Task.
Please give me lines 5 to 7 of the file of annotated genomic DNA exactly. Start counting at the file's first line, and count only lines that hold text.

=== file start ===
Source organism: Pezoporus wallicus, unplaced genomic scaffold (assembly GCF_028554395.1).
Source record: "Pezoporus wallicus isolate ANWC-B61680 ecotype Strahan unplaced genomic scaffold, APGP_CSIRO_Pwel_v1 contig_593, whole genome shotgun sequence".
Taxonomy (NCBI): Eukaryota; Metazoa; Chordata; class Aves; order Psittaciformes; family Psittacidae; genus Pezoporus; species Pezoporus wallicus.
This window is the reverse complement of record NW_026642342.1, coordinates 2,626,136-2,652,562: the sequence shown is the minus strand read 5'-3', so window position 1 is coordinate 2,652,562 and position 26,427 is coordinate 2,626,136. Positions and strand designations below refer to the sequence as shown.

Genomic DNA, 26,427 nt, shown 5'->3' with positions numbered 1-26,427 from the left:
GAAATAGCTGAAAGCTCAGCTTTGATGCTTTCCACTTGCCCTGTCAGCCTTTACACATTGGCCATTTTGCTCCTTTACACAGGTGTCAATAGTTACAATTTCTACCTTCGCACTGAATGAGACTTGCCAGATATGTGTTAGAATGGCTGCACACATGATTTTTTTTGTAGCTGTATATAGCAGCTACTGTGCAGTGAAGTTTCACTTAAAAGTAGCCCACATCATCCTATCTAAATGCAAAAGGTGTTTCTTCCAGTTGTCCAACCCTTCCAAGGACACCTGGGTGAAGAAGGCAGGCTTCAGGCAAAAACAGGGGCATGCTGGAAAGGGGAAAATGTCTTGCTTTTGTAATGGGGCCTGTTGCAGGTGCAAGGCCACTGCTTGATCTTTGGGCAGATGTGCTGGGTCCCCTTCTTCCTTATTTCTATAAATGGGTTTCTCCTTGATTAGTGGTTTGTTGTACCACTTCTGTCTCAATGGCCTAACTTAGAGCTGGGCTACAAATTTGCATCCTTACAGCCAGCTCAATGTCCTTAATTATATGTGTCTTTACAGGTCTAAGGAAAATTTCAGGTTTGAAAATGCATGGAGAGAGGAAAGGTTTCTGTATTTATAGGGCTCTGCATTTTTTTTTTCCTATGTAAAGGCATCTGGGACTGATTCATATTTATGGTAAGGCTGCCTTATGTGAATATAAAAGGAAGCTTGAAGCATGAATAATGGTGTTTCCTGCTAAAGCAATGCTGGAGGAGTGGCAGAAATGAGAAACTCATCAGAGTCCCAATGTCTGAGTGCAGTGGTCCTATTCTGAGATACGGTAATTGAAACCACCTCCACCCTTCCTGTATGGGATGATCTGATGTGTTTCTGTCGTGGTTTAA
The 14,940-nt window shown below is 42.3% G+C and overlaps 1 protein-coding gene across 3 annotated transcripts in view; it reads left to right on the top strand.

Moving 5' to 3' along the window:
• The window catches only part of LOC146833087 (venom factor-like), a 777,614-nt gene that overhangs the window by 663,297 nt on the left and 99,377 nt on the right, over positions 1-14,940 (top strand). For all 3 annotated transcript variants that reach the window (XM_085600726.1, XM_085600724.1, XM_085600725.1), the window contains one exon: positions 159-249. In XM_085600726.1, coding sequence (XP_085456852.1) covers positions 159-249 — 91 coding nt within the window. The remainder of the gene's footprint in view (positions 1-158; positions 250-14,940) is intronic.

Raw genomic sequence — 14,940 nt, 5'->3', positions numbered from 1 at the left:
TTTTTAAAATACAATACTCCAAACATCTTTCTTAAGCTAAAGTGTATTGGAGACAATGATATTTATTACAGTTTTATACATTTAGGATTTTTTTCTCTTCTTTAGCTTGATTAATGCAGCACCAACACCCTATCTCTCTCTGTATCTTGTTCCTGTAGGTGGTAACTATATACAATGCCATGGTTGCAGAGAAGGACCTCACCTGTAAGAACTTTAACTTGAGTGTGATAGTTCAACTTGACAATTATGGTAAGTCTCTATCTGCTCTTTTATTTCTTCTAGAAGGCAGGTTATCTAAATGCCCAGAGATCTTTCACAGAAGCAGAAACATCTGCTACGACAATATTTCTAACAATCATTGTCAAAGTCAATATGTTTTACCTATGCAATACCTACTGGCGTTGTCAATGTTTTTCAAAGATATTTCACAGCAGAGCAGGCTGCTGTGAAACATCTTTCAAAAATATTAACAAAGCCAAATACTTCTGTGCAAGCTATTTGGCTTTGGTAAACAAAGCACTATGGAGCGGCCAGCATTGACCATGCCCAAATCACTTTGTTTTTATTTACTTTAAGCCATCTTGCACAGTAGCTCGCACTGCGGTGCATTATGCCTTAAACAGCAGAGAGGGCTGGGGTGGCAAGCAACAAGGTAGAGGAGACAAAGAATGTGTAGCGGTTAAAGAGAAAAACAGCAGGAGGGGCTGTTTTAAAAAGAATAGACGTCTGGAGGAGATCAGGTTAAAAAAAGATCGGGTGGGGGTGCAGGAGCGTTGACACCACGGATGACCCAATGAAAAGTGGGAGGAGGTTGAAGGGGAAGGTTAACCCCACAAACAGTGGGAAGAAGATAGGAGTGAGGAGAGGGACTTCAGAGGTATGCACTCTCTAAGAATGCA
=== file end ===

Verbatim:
Genomic DNA, 26,427 nt, shown 5'->3' with positions numbered 1-26,427 from the left:
GAAATAGCTGAAAGCTCAGCTTTGATGCTTTCCACTTGCCCTGTCAGCCTTTACACATTGGCCATTTTGCTCCTTTACACAGGTGTCAATAGTTACAATTTCTACCTTCGCACTGAATGAGACTTGCCAGATATGTGTTAGAATGGCTGCACACATGATTTTTTTTGTAGCTGTATATAGCAGCTACTGTGCAGTGAAGTTTCACTTAAAAGTAGCCCACATCATCCTATCTAAATGCAAAAGGTGTTTCTTCCAGTTGTCCAACCCTTCCAAGGACACCTGGGTGAAGAAGGCAGGCTTCAGGCAAAAACAGGGGCATGCTGGAAAGGGGAAAATGTCTTGCTTTTGTAATGGGGCCTGTTGCAGGTGCAAGGCCACTGCTTGATCTTTGGGCAGATGTGCTGGGTCCCCTTCTTCCTTATTTCTATAAATGGGTTTCTCCTTGATTAGTGGTTTGTTGTACCACTTCTGTCTCAATGGCCTAACTTAGAGCTGGGCTACAAATTTGCATCCTTACAGCCAGCTCAATGTCCTTAATTATATGTGTCTTTACAGGTCTAAGGAAAATTTCAGGTTTGAAAATGCATGGAGAGAGGAAAGGTTTCTGTATTTATAGGGCTCTGCATTTTTTTTTTCCTATGTAAAGGCATCTGGGACTGATTCATATTTATGGTAAGGCTGCCTTATGTGAATATAAAAGGAAGCTTGAAGCATGAATAATGGTGTTTCCTGCTAAAGCAATGCTGGAGGAGTGGCAGAAATGAGAAACTCATCAGAGTCCCAATGTCTGAGTGCAGTGGTCCTATTCTGAGATACGGTAATTGAAACCACCTCCACCCTTCCTGTATGGGATGATCTGATGTGTTTCTGTCGTGGTTTAA
The 14,940-nt window shown below is 42.3% G+C and overlaps 1 protein-coding gene across 3 annotated transcripts in view; it reads left to right on the top strand.